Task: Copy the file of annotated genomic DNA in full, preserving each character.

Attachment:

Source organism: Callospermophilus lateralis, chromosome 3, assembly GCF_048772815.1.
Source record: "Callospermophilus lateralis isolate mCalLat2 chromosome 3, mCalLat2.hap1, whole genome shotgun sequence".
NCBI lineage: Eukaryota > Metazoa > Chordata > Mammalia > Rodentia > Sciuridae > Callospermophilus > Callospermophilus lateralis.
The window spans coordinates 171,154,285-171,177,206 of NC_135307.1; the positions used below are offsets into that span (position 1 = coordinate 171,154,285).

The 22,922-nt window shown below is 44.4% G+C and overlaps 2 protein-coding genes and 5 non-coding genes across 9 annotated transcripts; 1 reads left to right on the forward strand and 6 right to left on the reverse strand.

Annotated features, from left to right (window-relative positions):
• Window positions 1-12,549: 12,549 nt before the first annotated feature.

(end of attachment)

Source organism: Callospermophilus lateralis, chromosome 3, assembly GCF_048772815.1.
Source record: "Callospermophilus lateralis isolate mCalLat2 chromosome 3, mCalLat2.hap1, whole genome shotgun sequence".
NCBI lineage: Eukaryota > Metazoa > Chordata > Mammalia > Rodentia > Sciuridae > Callospermophilus > Callospermophilus lateralis.
The window spans coordinates 171,154,285-171,177,206 of NC_135307.1; the positions used below are offsets into that span (position 1 = coordinate 171,154,285).

The 22,922-nt window shown below is 44.4% G+C and overlaps 2 protein-coding genes and 5 non-coding genes across 9 annotated transcripts; 1 reads left to right on the forward strand and 6 right to left on the reverse strand.

Annotated features, from left to right (window-relative positions):
• Window positions 1-12,549: 12,549 nt before the first annotated feature.